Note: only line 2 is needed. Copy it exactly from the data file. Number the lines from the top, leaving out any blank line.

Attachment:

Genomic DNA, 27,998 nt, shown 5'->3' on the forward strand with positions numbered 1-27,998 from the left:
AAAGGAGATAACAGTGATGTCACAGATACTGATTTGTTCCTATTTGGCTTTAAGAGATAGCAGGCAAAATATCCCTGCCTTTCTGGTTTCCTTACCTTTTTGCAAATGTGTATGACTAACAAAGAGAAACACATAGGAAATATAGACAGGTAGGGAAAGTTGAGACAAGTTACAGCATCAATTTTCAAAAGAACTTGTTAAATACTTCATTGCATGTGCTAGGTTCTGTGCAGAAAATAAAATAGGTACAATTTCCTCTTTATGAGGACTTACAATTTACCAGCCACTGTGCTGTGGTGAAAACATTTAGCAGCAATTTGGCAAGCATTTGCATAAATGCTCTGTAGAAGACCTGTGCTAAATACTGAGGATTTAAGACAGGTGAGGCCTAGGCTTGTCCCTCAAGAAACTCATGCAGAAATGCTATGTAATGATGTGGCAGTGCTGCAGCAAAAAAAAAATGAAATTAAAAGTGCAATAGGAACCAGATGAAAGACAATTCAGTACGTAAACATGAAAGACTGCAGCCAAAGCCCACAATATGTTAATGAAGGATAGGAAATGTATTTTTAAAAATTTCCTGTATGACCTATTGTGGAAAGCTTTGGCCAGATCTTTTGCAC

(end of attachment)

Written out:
AAAGGAGATAACAGTGATGTCACAGATACTGATTTGTTCCTATTTGGCTTTAAGAGATAGCAGGCAAAATATCCCTGCCTTTCTGGTTTCCTTACCTTTTTGCAAATGTGTATGACTAACAAAGAGAAACACATAGGAAATATAGACAGGTAGGGAAAGTTGAGACAAGTTACAGCATCAATTTTCAAAAGAACTTGTTAAATACTTCATTGCATGTGCTAGGTTCTGTGCAGAAAATAAAATAGGTACAATTTCCTCTTTATGAGGACTTACAATTTACCAGCCACTGTGCTGTGGTGAAAACATTTAGCAGCAATTTGGCAAGCATTTGCATAAATGCTCTGTAGAAGACCTGTGCTAAATACTGAGGATTTAAGACAGGTGAGGCCTAGGCTTGTCCCTCAAGAAACTCATGCAGAAATGCTATGTAATGATGTGGCAGTGCTGCAGCAAAAAAAAAATGAAATTAAAAGTGCAATAGGAACCAGATGAAAGACAATTCAGTACGTAAACATGAAAGACTGCAGCCAAAGCCCACAATATGTTAATGAAGGATAGGAAATGTATTTTTAAAAATTTCCTGTATGACCTATTGTGGAAAGCTTTGGCCAGATCTTTTGCAC